Old toasters, lamps, radios and vacuum cleaners will no longer have to join forces and go on a harrowing quest to find a new home anymore, they’ve got a place at the City of Lacombe Public Works facility.
On Sept. 1 the City of Lacombe in conjunction with Alberta Recycling Management Authority (ARMA) launched a two-year pilot project called Electronics Expanded.
The project is an expansion of the E-waste Recycling program. This expansion means municipalities and recycling centres, that have signed up for the program, are able to take in a much wider range of electronic items – at no cost to residents.
“It’s a very nice extension of the previous program where we’re not limited to what we can recycle,” said Manager of Utilities for the City of Lacombe, Chris Huston. “When it gets plugged in or a battery runs out instead of just hitting the landfills, they can bring it to Public Works, and we can actually get it recycled out properly.”
The intent of the pilot project is to collect data on the feasibility of this expanded program. It is estimated that the project will see 24,600 tonnes of electronics recycled in the two years that it runs.
According to the ARMA website, this pilot program is a way for Alberta to enter into the “emerging circular economy.” The circular economy is one that sees products recycled and then taken apart to recover as much material as is possible. The recovered materials are then meant to be returned to the manufacturing process.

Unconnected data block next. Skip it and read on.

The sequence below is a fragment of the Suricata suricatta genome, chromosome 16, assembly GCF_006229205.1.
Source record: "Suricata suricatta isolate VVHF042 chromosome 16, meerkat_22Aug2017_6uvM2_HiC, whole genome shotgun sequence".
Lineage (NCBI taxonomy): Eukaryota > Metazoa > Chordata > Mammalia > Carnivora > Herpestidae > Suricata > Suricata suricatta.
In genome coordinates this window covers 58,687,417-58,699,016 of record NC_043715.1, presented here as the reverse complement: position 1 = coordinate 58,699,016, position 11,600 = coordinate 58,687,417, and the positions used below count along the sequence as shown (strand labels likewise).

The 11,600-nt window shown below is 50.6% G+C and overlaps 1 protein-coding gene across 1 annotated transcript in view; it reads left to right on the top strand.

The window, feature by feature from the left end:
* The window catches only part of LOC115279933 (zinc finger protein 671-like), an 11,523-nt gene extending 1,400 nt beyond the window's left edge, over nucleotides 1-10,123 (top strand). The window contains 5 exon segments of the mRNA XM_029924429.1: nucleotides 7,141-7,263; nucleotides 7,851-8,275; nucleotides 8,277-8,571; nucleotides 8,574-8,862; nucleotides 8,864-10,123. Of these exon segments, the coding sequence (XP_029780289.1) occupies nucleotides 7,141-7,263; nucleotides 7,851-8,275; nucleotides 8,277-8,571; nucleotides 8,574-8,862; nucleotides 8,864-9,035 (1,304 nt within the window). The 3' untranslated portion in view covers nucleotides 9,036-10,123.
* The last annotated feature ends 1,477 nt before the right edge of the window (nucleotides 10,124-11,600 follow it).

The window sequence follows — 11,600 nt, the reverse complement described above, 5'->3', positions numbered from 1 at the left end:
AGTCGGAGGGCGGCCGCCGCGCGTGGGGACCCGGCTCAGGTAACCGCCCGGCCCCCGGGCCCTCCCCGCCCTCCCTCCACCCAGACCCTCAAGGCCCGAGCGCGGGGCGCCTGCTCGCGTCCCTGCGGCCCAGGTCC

“It is basically a win-win on the environment side. Instead of burying these old batteries and this metal and this plastic – all these components that go into powering these devices. We are able to – from what they are telling us – they’re able to pull out a lot of valuable stuff from everything that we use and save it from being in the landfill, said Huston.
ARMA states there is potential to double recycling jobs in the province with this program and there could be an increase of $30 million into the economy.
So far, the estimated cost of running the program $43 million – which is funding ARMA already had in place.
“What they’re doing is they’re doing this pilot project to see if there’s enough interest for gathering these items and just the actual payback on recycling these and pulling the valuable components out of these to see if it is actually worth the time and effort that goes into collecting them,” explained Huston.
Huston said, so far, the response from the public has been positive and the Public Works facility has seen more traffic than usual in the last two days.
Those old toasters won’t have to be quite so brave – for at least the next two years.